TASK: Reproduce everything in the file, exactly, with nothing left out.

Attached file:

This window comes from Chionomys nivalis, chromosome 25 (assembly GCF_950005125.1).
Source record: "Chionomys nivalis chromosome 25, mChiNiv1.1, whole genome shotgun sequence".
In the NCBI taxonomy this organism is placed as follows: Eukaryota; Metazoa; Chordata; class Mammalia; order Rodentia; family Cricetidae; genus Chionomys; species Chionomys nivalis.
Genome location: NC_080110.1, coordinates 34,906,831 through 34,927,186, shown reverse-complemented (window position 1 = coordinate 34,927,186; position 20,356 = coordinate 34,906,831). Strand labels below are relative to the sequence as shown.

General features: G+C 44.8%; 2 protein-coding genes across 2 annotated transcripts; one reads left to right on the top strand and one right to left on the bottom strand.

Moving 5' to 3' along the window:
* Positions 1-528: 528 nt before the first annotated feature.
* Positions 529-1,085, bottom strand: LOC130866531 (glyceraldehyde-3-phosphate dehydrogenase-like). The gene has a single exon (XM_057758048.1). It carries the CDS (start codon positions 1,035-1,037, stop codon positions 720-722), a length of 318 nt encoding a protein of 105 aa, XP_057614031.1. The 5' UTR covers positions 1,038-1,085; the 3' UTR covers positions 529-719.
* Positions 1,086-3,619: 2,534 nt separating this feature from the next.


This window comes from Chionomys nivalis, chromosome 25 (assembly GCF_950005125.1).
Source record: "Chionomys nivalis chromosome 25, mChiNiv1.1, whole genome shotgun sequence".
In the NCBI taxonomy this organism is placed as follows: Eukaryota; Metazoa; Chordata; class Mammalia; order Rodentia; family Cricetidae; genus Chionomys; species Chionomys nivalis.
Genome location: NC_080110.1, coordinates 34,906,831 through 34,927,186, shown reverse-complemented (window position 1 = coordinate 34,927,186; position 20,356 = coordinate 34,906,831). Strand labels below are relative to the sequence as shown.

General features: G+C 44.8%; 2 protein-coding genes across 2 annotated transcripts; one reads left to right on the top strand and one right to left on the bottom strand.

Moving 5' to 3' along the window:
* Positions 1-528: 528 nt before the first annotated feature.
* Positions 529-1,085, bottom strand: LOC130866531 (glyceraldehyde-3-phosphate dehydrogenase-like). The gene has a single exon (XM_057758048.1). It carries the CDS (start codon positions 1,035-1,037, stop codon positions 720-722), a length of 318 nt encoding a protein of 105 aa, XP_057614031.1. The 5' UTR covers positions 1,038-1,085; the 3' UTR covers positions 529-719.
* Positions 1,086-3,619: 2,534 nt separating this feature from the next.